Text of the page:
Wang also stated that North Korea “reaffirmed its willingness to give up nuclear programs…[if] the U.S. abandoned its hostile policies toward the country” and “offered to freeze its nuclear activities as the first step” if other participants take “corresponding actions.”
North Korea has previously claimed that it would be willing to dismantle its nuclear program, beginning with a freeze in further nuclear developments, but only in a series of synchronized steps that coincide with the United States providing significant concessions. Pyongyang wants Washington to normalize bilateral diplomatic relations, lift economic sanctions, increase food aid, issue an assurance that it will not attack North Korea, complete the suspended reactor project, and resume fuel oil shipments that were part of the Agreed Framework. (See ACT, October 2003.) Pyongyang’s demand for unspecified “corresponding actions,” however, may signal some flexibility on this position.
In a statement following the talks, Japan’s Foreign Ministry identified two specific issues dividing North Korea and other participants. The first is that Washington, Tokyo, and Seoul want all of North Korea’s nuclear programs to be dismantled, but Pyongyang wishes to be allowed to have one for peaceful purposes. This demand may signal North Korea’s wish to revive the Agreed Framework’s currently suspended nuclear reactor agreement. The second issue is that Washington and the other two governments want Pyongyang to acknowledge having an uranium enrichment program, which it has so far refused to do.
Wang also said that the other parties “discussed the concept” of Washington’s oft-repeated demand that the North Koreans agree to the “complete, verifiable, and irreversible dismantling” of its nuclear programs but added that “no consensus has been achieved” on the specifics.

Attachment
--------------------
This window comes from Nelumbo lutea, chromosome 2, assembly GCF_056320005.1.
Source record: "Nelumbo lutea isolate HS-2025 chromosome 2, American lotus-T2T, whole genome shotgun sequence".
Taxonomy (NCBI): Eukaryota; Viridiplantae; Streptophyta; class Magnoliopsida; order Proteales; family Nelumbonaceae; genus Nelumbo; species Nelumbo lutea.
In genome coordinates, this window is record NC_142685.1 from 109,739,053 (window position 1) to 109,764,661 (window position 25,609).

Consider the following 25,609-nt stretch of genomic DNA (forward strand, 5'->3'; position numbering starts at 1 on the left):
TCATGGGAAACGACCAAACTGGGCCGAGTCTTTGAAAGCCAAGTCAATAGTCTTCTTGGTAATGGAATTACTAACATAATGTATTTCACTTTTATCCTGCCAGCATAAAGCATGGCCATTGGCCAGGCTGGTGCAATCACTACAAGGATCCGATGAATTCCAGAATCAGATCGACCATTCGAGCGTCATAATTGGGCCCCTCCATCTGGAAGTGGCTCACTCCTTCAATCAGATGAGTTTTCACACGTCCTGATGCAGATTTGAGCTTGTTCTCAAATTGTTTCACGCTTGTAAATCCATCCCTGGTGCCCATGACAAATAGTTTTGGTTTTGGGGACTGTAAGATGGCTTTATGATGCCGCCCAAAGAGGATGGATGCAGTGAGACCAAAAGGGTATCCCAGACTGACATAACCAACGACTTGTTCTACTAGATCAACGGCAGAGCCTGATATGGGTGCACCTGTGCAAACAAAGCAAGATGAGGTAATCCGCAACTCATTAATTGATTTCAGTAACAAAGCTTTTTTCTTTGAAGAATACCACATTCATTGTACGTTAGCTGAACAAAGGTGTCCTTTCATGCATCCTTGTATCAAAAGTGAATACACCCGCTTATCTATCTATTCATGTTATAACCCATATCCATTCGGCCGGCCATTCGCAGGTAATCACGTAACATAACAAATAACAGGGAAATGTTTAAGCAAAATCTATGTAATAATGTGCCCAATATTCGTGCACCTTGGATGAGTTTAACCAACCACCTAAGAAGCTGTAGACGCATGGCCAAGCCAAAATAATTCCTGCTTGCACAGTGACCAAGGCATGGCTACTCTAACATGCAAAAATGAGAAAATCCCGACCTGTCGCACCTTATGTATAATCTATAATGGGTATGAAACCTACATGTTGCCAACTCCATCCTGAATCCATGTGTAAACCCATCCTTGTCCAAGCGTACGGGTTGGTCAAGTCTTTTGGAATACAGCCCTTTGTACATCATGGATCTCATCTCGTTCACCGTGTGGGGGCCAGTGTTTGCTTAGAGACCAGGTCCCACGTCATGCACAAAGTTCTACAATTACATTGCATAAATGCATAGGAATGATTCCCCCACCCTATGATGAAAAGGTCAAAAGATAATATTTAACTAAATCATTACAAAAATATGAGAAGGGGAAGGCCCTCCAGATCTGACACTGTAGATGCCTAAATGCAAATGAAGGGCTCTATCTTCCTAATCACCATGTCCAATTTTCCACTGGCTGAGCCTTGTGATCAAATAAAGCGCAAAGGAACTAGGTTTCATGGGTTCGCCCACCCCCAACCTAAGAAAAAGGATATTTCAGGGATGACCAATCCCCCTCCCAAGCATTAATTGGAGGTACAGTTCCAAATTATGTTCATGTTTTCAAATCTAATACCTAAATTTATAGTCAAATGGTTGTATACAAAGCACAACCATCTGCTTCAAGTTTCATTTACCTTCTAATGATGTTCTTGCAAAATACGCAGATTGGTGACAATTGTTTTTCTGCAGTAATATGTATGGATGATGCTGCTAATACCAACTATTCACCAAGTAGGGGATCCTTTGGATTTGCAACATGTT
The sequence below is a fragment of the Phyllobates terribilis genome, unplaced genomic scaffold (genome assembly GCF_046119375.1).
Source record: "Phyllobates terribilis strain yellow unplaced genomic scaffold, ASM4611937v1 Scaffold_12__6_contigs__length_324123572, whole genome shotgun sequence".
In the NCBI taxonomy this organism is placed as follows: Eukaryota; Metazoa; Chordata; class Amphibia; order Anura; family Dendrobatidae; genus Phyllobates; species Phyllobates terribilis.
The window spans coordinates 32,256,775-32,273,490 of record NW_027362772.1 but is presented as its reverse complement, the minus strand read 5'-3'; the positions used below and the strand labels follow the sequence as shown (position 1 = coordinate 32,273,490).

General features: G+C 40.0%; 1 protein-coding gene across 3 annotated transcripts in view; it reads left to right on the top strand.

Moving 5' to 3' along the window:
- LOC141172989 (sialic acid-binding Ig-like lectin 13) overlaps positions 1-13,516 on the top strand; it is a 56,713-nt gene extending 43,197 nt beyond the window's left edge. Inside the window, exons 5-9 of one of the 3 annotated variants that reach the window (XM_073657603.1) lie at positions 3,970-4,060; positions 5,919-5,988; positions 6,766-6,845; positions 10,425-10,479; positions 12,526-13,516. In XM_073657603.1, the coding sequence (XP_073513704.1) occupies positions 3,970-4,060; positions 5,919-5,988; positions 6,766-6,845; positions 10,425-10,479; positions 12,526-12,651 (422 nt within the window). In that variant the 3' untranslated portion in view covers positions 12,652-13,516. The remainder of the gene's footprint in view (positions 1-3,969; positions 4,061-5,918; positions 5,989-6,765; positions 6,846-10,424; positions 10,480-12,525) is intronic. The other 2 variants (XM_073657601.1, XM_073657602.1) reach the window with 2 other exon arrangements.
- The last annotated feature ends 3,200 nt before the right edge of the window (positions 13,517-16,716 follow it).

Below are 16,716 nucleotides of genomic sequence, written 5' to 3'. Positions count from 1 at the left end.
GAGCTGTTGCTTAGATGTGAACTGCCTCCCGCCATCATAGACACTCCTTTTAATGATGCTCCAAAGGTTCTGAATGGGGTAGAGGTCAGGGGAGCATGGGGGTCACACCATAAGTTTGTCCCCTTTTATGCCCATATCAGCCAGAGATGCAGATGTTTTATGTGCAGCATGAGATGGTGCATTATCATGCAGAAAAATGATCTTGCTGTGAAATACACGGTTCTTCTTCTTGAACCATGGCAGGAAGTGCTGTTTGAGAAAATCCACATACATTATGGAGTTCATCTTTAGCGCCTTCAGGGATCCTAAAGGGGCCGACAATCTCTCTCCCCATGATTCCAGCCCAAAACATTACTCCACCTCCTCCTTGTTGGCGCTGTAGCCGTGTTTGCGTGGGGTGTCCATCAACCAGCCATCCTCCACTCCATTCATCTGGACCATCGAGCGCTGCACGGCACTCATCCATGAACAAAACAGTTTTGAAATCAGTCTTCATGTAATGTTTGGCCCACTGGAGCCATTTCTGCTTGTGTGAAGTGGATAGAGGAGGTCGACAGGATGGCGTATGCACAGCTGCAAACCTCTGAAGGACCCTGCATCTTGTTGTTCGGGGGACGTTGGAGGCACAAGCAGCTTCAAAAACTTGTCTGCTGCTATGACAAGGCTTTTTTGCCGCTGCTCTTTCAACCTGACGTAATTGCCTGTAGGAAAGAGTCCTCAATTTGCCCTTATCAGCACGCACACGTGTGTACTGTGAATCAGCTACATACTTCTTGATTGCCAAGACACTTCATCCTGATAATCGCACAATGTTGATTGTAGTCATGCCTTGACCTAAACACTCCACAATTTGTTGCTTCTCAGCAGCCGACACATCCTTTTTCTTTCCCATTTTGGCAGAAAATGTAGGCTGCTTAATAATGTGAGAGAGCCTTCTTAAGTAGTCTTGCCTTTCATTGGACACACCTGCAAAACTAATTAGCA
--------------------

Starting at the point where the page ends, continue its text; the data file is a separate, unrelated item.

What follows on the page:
One sign suggesting that the talks were contentious is that the six parties failed to reach consensus on a joint document, leaving it to Wang to issue his statement instead. Department of State spokesperson Richard Boucher told reporters March 4 that North Korea demanded unacceptable “last minute” changes which ruined the prospect for a joint document.
There were some small signs of progress. Wang noted that China, South Korea, and Russia “pledged to provide energy assistance to [North Korea] on certain conditions.” South Korea’s deputy foreign minister, Lee Soo-hyuck, issued a proposal at the talks to provide energy assistance to the North in return for a freeze of its nuclear program, along with a promise to dismantle it. Washington was consulted on Seoul’s proposal and did not oppose it, a State Department official told Arms Control Today March 25.
The decision to announce another round of talks at the end of the February meeting also contrasts with the situation following the previous round, when North Korea implied that it was uninterested in further talks. Although Pyongyang quickly agreed in principle to participate in another round, a date was announced only after months of intense diplomacy.
The participants are now trying to agree on a date for a working group meeting. China has circulated a “concept paper” about the group’s composition and agenda to the other five parties, a Foreign Ministry spokesperson said March 18. The State Department official said that both of these items remain under discussion.
Describing the working group’s purpose, the official said the concept is designed to form a regular meeting process to “clarify questions and reach agreements on certain matters” before the next round of six-party talks.
North Korea blamed U.S. intransigence for the talks’ lack of progress. A Foreign Ministry spokesperson stated Feb. 29 that the U.S. delegation would not address its concerns and “said that it was not willing to negotiate.” Instead, the U.S. officials “insisted…that it can discuss [North Korea’s] concerns only when it completely scraps its nuclear program,” the spokesperson said.
A March 29 statement from the state-run Korean Central News Agency (KCNA) indicates that Pyongyang’s current position appears unchanged from the one expressed during the talks. However, North Korea seemed to issue a new demand in a March 8 KCNA statement, which said that the United States should withdraw its troops from South Korea if Washington’s position does not change.